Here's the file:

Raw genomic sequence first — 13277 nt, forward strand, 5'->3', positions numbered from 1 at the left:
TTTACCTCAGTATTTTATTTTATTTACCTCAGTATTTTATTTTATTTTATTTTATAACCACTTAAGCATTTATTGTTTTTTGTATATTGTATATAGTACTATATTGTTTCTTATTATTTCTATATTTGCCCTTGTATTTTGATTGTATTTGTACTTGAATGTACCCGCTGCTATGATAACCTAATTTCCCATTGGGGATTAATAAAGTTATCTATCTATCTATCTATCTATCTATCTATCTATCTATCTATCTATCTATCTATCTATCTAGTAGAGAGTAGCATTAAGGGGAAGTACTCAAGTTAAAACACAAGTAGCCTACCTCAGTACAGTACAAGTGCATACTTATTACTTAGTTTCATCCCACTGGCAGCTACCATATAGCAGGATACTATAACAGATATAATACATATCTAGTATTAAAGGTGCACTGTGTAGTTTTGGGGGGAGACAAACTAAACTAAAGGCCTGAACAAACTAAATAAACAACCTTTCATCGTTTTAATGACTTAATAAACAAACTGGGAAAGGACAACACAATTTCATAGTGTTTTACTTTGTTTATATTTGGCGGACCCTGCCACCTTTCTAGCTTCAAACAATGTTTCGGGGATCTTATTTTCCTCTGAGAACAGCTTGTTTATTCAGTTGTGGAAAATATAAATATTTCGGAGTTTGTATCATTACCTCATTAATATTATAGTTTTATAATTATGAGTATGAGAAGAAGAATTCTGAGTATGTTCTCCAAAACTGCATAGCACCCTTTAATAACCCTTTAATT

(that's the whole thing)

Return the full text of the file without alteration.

Raw genomic sequence first — 13277 nt, forward strand, 5'->3', positions numbered from 1 at the left:
TTTACCTCAGTATTTTATTTTATTTACCTCAGTATTTTATTTTATTTTATTTTATAACCACTTAAGCATTTATTGTTTTTTGTATATTGTATATAGTACTATATTGTTTCTTATTATTTCTATATTTGCCCTTGTATTTTGATTGTATTTGTACTTGAATGTACCCGCTGCTATGATAACCTAATTTCCCATTGGGGATTAATAAAGTTATCTATCTATCTATCTATCTATCTATCTATCTATCTATCTATCTATCTATCTATCTATCTAGTAGAGAGTAGCATTAAGGGGAAGTACTCAAGTTAAAACACAAGTAGCCTACCTCAGTACAGTACAAGTGCATACTTATTACTTAGTTTCATCCCACTGGCAGCTACCATATAGCAGGATACTATAACAGATATAATACATATCTAGTATTAAAGGTGCACTGTGTAGTTTTGGGGGGAGACAAACTAAACTAAAGGCCTGAACAAACTAAATAAACAACCTTTCATCGTTTTAATGACTTAATAAACAAACTGGGAAAGGACAACACAATTTCATAGTGTTTTACTTTGTTTATATTTGGCGGACCCTGCCACCTTTCTAGCTTCAAACAATGTTTCGGGGATCTTATTTTCCTCTGAGAACAGCTTGTTTATTCAGTTGTGGAAAATATAAATATTTCGGAGTTTGTATCATTACCTCATTAATATTATAGTTTTATAATTATGAGTATGAGAAGAAGAATTCTGAGTATGTTCTCCAAAACTGCATAGCACCCTTTAATAACCCTTTAATT